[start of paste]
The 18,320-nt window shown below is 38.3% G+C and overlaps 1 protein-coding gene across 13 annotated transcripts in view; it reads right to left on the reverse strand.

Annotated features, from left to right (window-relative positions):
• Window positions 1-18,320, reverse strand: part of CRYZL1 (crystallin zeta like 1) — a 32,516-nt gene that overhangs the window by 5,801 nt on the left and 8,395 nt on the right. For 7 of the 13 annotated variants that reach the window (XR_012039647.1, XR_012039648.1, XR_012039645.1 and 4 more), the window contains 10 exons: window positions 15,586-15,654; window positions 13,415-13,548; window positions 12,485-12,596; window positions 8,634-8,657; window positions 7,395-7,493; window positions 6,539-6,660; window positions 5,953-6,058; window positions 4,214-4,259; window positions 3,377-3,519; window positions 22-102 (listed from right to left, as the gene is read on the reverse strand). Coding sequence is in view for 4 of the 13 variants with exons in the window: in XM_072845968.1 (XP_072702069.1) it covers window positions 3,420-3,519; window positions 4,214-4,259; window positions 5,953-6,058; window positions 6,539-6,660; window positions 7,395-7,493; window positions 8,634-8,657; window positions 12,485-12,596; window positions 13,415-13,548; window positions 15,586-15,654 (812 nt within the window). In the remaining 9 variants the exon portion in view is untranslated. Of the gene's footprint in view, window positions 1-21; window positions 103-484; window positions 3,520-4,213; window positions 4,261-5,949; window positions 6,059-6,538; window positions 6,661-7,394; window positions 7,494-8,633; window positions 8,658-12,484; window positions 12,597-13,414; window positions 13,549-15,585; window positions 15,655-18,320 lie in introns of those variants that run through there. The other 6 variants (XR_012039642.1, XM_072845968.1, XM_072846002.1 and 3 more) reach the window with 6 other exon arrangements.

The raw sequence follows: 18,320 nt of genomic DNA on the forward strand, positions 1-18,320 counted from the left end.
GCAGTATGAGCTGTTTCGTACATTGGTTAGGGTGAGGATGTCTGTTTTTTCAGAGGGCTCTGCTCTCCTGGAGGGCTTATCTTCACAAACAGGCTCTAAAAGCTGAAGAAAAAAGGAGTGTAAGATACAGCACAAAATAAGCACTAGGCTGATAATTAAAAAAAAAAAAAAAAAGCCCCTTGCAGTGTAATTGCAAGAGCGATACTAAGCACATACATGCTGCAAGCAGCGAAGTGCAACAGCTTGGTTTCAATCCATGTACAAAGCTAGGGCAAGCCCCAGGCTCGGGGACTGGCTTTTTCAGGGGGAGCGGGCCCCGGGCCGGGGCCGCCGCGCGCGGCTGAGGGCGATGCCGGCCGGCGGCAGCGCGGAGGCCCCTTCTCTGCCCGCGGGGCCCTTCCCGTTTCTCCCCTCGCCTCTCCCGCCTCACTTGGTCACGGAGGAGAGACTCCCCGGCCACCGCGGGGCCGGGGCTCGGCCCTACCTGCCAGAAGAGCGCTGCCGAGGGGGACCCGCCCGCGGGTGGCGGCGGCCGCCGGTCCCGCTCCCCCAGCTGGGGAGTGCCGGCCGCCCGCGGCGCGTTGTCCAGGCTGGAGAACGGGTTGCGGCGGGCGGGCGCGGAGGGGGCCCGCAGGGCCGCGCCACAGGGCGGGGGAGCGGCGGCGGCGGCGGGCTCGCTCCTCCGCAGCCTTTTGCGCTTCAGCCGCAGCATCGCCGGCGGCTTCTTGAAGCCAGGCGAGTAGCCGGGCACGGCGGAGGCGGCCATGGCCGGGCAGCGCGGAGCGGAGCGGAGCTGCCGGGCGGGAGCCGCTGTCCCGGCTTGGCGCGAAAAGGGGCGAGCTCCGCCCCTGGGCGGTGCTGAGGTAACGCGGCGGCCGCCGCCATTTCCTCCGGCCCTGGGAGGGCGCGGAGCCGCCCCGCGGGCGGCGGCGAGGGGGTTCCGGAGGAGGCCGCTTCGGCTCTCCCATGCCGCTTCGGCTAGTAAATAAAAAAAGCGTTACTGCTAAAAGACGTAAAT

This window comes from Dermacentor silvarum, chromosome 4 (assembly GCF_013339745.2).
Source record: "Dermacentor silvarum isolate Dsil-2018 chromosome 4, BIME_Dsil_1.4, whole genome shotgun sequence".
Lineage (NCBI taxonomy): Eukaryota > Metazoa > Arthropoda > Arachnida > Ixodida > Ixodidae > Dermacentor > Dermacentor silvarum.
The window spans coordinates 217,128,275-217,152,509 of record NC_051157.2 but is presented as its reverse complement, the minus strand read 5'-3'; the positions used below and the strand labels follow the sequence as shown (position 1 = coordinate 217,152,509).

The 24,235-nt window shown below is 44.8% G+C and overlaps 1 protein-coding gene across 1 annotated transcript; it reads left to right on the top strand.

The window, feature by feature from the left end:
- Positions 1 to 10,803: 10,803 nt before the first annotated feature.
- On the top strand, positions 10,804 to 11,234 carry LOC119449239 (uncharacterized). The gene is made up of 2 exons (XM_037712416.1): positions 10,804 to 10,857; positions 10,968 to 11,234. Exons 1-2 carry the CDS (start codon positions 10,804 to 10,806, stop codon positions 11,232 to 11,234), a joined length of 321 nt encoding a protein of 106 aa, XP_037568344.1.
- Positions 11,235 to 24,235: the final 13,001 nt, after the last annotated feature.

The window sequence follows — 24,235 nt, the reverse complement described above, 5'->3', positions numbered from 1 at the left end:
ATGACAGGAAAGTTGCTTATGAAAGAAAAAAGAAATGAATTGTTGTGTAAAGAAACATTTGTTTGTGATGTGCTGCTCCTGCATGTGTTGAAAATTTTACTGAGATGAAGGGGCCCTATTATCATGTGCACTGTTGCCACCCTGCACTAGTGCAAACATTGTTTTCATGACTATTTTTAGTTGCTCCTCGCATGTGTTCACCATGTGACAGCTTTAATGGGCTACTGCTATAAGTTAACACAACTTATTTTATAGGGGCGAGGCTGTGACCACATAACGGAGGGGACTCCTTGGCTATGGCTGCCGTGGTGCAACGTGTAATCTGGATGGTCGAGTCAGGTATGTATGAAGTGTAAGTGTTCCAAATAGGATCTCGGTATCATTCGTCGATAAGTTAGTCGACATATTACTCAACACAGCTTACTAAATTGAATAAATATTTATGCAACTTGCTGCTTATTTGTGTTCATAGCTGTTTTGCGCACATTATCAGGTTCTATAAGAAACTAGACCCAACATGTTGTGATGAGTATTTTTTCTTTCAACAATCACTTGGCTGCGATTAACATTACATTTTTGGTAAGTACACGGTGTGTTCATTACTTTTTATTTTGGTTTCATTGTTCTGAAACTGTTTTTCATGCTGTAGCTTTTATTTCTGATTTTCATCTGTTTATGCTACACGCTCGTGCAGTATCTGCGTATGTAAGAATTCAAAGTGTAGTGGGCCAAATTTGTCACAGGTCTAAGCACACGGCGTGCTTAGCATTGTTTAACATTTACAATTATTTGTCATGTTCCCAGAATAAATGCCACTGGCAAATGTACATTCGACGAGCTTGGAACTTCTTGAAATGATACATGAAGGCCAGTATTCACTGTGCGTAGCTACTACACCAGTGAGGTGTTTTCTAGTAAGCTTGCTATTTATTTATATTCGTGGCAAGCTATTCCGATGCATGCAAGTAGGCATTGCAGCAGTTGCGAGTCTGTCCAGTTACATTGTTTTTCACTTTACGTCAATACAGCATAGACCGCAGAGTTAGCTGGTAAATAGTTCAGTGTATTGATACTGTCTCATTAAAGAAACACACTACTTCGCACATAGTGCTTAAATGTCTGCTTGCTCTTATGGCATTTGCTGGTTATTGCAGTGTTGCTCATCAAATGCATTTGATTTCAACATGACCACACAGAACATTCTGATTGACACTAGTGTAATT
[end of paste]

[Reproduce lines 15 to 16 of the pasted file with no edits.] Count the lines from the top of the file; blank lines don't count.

The window sequence follows — 24,235 nt, the reverse complement described above, 5'->3', positions numbered from 1 at the left end:
ATGACAGGAAAGTTGCTTATGAAAGAAAAAAGAAATGAATTGTTGTGTAAAGAAACATTTGTTTGTGATGTGCTGCTCCTGCATGTGTTGAAAATTTTACTGAGATGAAGGGGCCCTATTATCATGTGCACTGTTGCCACCCTGCACTAGTGCAAACATTGTTTTCATGACTATTTTTAGTTGCTCCTCGCATGTGTTCACCATGTGACAGCTTTAATGGGCTACTGCTATAAGTTAACACAACTTATTTTATAGGGGCGAGGCTGTGACCACATAACGGAGGGGACTCCTTGGCTATGGCTGCCGTGGTGCAACGTGTAATCTGGATGGTCGAGTCAGGTATGTATGAAGTGTAAGTGTTCCAAATAGGATCTCGGTATCATTCGTCGATAAGTTAGTCGACATATTACTCAACACAGCTTACTAAATTGAATAAATATTTATGCAACTTGCTGCTTATTTGTGTTCATAGCTGTTTTGCGCACATTATCAGGTTCTATAAGAAACTAGACCCAACATGTTGTGATGAGTATTTTTTCTTTCAACAATCACTTGGCTGCGATTAACATTACATTTTTGGTAAGTACACGGTGTGTTCATTACTTTTTATTTTGGTTTCATTGTTCTGAAACTGTTTTTCATGCTGTAGCTTTTATTTCTGATTTTCATCTGTTTATGCTACACGCTCGTGCAGTATCTGCGTATGTAAGAATTCAAAGTGTAGTGGGCCAAATTTGTCACAGGTCTAAGCACACGGCGTGCTTAGCATTGTTTAACATTTACAATTATTTGTCATGTTCCCAGAATAAATGCCACTGGCAAATGTACATTCGACGAGCTTGGAACTTCTTGAAATGATACATGAAGGCCAGTATTCACTGTGCGTAGCTACTACACCAGTGAGGTGTTTTCTAGTAAGCTTGCTATTTATTTATATTCGTGGCAAGCTATTCCGATGCATGCAAGTAGGCATTGCAGCAGTTGCGAGTCTGTCCAGTTACATTGTTTTTCACTTTACGTCAATACAGCATAGACCGCAGAGTTAGCTGGTAAATAGTTCAGTGTATTGATACTGTCTCATTAAAGAAACACACTACTTCGCACATAGTGCTTAAATGTCTGCTTGCTCTTATGGCATTTGCTGGTTATTGCAGTGTTGCTCATCAAATGCATTTGATTTCAACATGACCACACAGAACATTCTGATTGACACTAGTGTAATT